Recent concerns about the use of growth-promoting antibiotics in pig diets have renewed interest in the immunologic and growth-regulating functions of the gastrointestinal (GI) tract. The numerically dense and metabolically active microbiota of the pig GI tract represents a key focal point for such questions. The intestinal microbiota is viewed typically as a beneficial entity for the host. Intestinal bacteria provide both nutritional and defensive functions for their host. However, the host animal invests substantially in defensive efforts to first sequester gut microbes away from the epithelial surface, and second to quickly mount immune responses against those organisms that breach epithelial defenses. The impact of host responses to gut bacteria and their metabolic activities require special consideration when viewed in the context of pig production in which efficiency of animal growth is a primary objective. Here, we summarize the working hypothesis that antibiotics improve the efficiency of animal growth via their inhibition of the normal microbiota, leading to increased nutrient utilization and a reduction in the maintenance costs of the GI system. In addition, novel molecular ecology techniques are described that can serve as tools to uncover the relationship between intestinal microbiology and growth efficiency.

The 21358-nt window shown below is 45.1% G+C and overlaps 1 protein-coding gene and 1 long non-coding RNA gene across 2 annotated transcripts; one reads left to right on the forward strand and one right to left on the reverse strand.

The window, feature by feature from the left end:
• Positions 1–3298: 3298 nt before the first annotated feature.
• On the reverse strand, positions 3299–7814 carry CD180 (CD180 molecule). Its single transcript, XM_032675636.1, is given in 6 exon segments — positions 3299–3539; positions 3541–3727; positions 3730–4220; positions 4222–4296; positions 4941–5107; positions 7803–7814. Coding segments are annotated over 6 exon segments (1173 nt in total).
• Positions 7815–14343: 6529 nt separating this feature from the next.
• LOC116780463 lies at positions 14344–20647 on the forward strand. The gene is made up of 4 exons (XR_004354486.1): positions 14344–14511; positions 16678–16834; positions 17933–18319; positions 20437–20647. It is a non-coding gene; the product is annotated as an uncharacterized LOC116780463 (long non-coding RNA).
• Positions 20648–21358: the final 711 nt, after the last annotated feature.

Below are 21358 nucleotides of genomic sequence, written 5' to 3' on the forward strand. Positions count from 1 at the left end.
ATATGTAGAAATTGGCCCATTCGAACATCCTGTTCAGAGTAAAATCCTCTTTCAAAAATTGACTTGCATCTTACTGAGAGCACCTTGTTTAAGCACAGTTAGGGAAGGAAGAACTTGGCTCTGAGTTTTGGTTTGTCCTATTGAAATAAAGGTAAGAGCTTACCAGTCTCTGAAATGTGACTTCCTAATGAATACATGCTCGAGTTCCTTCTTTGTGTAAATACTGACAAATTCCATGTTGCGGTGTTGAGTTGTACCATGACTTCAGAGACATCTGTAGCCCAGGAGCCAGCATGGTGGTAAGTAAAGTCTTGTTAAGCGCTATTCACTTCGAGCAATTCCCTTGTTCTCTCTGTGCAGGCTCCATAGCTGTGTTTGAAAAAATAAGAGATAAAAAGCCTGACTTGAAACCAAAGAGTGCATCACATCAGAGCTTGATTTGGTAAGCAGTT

ASJC Scopus subject areas
- Animal Science and Zoology